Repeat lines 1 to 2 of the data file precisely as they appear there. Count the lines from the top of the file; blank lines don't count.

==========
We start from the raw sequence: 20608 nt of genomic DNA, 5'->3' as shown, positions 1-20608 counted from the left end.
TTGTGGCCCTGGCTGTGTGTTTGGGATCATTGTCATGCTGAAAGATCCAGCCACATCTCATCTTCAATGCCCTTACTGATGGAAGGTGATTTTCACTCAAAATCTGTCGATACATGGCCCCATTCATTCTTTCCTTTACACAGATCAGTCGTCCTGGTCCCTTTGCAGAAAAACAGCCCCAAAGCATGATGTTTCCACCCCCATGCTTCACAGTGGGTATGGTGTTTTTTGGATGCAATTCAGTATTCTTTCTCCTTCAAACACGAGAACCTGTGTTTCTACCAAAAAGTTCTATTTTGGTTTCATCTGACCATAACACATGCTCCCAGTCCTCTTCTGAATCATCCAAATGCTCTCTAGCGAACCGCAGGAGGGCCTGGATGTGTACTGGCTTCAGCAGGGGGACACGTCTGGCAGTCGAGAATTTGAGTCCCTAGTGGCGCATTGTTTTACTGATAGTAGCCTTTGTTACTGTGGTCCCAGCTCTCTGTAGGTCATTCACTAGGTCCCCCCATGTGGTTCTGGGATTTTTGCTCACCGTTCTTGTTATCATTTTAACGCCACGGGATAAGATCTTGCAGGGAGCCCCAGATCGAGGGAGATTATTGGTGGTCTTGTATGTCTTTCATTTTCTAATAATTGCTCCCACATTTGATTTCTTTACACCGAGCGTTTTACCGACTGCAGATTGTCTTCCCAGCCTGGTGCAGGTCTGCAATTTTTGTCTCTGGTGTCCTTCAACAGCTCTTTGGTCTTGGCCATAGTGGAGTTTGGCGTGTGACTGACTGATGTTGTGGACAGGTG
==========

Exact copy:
We start from the raw sequence: 20608 nt of genomic DNA, 5'->3' as shown, positions 1-20608 counted from the left end.
TTGTGGCCCTGGCTGTGTGTTTGGGATCATTGTCATGCTGAAAGATCCAGCCACATCTCATCTTCAATGCCCTTACTGATGGAAGGTGATTTTCACTCAAAATCTGTCGATACATGGCCCCATTCATTCTTTCCTTTACACAGATCAGTCGTCCTGGTCCCTTTGCAGAAAAACAGCCCCAAAGCATGATGTTTCCACCCCCATGCTTCACAGTGGGTATGGTGTTTTTTGGATGCAATTCAGTATTCTTTCTCCTTCAAACACGAGAACCTGTGTTTCTACCAAAAAGTTCTATTTTGGTTTCATCTGACCATAACACATGCTCCCAGTCCTCTTCTGAATCATCCAAATGCTCTCTAGCGAACCGCAGGAGGGCCTGGATGTGTACTGGCTTCAGCAGGGGGACACGTCTGGCAGTCGAGAATTTGAGTCCCTAGTGGCGCATTGTTTTACTGATAGTAGCCTTTGTTACTGTGGTCCCAGCTCTCTGTAGGTCATTCACTAGGTCCCCCCATGTGGTTCTGGGATTTTTGCTCACCGTTCTTGTTATCATTTTAACGCCACGGGATAAGATCTTGCAGGGAGCCCCAGATCGAGGGAGATTATTGGTGGTCTTGTATGTCTTTCATTTTCTAATAATTGCTCCCACATTTGATTTCTTTACACCGAGCGTTTTACCGACTGCAGATTGTCTTCCCAGCCTGGTGCAGGTCTGCAATTTTTGTCTCTGGTGTCCTTCAACAGCTCTTTGGTCTTGGCCATAGTGGAGTTTGGCGTGTGACTGACTGATGTTGTGGACAGGTG